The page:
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Question: Was Mormonism featured in a book written by Dan Brown, the author of The DaVinci Code?
Speculation about Mormonism's role in Dan Brown's sequel to The DaVinci Code turned out to be unfounded
There was much speculation that the LDS Church would be featured in the sequel to the The DaVinci Code published in September 2009 as The Lost Symbol. This speculation about Mormonism's role in Dan Brown's latest book turned out to be unfounded.
On the dust-jacket of The DaVinci Code author Dan Brown provided a clue about the nature of his upcoming novel by cryptically spelling out the phrase "Is there no help for the widow's son?" This is a phrase that is learned in every Masonic lodge when an initiate becomes a Master Mason. This clue pointed to the fact that Brown's new book would focus on Freemasonry.
When a Google search is performed on the phrase "Is there no help for the widow's son?" there are several page returns for a talk which was given in 1974 by Reed C. Durham at a meeting of the Mormon History Association. Since Durham's presentation spoke of Joseph Smith Jr. and the institution of Freemasonry some people drew the conclusion that perhaps Dan Brown's new literary work would deal, in a substantial way, with Mormons as well as Masons and it might speak of a connection between the two organizations.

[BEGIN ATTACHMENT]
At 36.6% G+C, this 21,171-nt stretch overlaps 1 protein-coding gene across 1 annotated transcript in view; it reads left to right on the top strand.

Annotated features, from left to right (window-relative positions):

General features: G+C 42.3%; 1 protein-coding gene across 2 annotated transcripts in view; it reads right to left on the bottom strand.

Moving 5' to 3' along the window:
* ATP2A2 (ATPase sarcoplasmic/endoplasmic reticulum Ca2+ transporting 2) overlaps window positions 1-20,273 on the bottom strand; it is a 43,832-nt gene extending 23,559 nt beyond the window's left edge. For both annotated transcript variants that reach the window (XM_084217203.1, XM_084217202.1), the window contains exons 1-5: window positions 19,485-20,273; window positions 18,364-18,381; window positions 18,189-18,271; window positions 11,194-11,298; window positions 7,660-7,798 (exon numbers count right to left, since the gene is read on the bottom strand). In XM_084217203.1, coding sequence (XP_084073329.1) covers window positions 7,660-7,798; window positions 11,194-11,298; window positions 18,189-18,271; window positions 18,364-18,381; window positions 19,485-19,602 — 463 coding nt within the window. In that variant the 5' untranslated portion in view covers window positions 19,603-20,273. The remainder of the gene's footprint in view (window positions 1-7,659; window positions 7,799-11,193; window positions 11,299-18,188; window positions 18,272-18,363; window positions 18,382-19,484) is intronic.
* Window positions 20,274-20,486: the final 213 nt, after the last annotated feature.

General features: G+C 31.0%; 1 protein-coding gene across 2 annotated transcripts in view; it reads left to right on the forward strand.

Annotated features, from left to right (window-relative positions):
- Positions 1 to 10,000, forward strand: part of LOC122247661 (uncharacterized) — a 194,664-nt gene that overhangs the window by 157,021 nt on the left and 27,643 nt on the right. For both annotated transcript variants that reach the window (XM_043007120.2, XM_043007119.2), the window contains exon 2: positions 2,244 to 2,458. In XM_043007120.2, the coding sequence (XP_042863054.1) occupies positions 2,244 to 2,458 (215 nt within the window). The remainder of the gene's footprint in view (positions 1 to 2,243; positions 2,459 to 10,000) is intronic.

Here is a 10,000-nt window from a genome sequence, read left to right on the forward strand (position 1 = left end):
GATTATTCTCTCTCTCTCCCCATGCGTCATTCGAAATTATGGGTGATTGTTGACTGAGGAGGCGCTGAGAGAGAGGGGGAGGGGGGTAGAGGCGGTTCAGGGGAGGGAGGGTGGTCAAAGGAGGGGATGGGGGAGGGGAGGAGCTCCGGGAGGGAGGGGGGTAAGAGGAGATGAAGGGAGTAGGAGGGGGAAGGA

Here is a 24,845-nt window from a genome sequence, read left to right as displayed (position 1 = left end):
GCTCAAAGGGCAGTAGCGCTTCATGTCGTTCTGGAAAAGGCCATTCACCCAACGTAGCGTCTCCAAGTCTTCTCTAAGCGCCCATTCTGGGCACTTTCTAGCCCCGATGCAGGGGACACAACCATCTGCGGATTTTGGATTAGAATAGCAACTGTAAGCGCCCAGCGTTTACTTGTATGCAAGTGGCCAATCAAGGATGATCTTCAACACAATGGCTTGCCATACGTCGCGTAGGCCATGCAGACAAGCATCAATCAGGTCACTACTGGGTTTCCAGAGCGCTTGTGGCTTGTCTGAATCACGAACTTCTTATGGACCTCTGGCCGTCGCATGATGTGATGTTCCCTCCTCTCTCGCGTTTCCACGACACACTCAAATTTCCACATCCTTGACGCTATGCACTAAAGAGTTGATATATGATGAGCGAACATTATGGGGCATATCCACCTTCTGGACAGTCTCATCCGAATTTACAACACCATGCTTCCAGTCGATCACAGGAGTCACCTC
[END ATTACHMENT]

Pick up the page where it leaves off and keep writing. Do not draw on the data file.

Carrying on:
It turned out that Dan Brown did refer to Mormonism in his fictional book called The Lost Symbol. The material appears in two short paragraphs within the manuscript.
On page 79 of the United Kingdom / Commonwealth edition. In an extended quote where Langdon talks about various improbable stories in various religious traditions including the parting of the Red Sea we read:
"...to Joseph Smith using magic eyeglasses to translate the Book of Mormon from a series of gold plates he found buried in upstate New York. Wide acceptance of an idea is not proof of its validity."
The last sentence being printed in italic.
BROWN, Dan. The Lost Symbol. London, Transworld Publishers 2009 p. 79
In addition, he used the erroneous phrase "baptism of the dead" (instead of "for" the dead), once. In both paragraphs in the volume where Joseph Smith or the doctrine he established or his personal history are mentioned they are being compared with other religious figures and practices.
There are no connections made in The Lost Symbol between Joseph Smith and the Masonic fraternity.